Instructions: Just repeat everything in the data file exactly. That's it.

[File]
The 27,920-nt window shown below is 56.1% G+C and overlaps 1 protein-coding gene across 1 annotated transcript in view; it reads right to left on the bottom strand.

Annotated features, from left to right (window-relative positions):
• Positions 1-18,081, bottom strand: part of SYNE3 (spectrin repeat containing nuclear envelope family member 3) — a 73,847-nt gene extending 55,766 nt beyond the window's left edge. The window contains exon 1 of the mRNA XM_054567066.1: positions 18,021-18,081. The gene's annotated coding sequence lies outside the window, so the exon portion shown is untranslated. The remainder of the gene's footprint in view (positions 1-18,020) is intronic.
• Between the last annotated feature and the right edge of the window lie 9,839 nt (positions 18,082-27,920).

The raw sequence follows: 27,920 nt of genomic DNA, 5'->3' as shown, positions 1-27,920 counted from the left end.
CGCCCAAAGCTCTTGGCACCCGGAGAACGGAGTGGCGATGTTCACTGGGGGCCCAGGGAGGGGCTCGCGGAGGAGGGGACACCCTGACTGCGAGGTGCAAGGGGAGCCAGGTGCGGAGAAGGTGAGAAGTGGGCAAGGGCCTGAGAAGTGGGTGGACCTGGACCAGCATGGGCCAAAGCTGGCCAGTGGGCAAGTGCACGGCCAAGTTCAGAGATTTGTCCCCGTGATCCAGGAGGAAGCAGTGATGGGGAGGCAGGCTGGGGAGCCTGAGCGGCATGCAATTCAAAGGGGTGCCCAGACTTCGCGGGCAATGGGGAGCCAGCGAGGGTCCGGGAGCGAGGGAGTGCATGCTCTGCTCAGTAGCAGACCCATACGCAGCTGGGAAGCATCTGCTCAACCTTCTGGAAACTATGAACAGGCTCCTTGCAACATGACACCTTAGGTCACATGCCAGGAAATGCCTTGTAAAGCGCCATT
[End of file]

The 27,920-nt window shown below is 56.1% G+C and overlaps 1 protein-coding gene across 1 annotated transcript in view; it reads right to left on the bottom strand.

Annotated features, from left to right (window-relative positions):
• Positions 1-18,081, bottom strand: part of SYNE3 (spectrin repeat containing nuclear envelope family member 3) — a 73,847-nt gene extending 55,766 nt beyond the window's left edge. The window contains exon 1 of the mRNA XM_054567066.1: positions 18,021-18,081. The gene's annotated coding sequence lies outside the window, so the exon portion shown is untranslated. The remainder of the gene's footprint in view (positions 1-18,020) is intronic.
• Between the last annotated feature and the right edge of the window lie 9,839 nt (positions 18,082-27,920).

The raw sequence follows: 27,920 nt of genomic DNA, 5'->3' as shown, positions 1-27,920 counted from the left end.
CGCCCAAAGCTCTTGGCACCCGGAGAACGGAGTGGCGATGTTCACTGGGGGCCCAGGGAGGGGCTCGCGGAGGAGGGGACACCCTGACTGCGAGGTGCAAGGGGAGCCAGGTGCGGAGAAGGTGAGAAGTGGGCAAGGGCCTGAGAAGTGGGTGGACCTGGACCAGCATGGGCCAAAGCTGGCCAGTGGGCAAGTGCACGGCCAAGTTCAGAGATTTGTCCCCGTGATCCAGGAGGAAGCAGTGATGGGGAGGCAGGCTGGGGAGCCTGAGCGGCATGCAATTCAAAGGGGTGCCCAGACTTCGCGGGCAATGGGGAGCCAGCGAGGGTCCGGGAGCGAGGGAGTGCATGCTCTGCTCAGTAGCAGACCCATACGCAGCTGGGAAGCATCTGCTCAACCTTCTGGAAACTATGAACAGGCTCCTTGCAACATGACACCTTAGGTCACATGCCAGGAAATGCCTTGTAAAGCGCCATT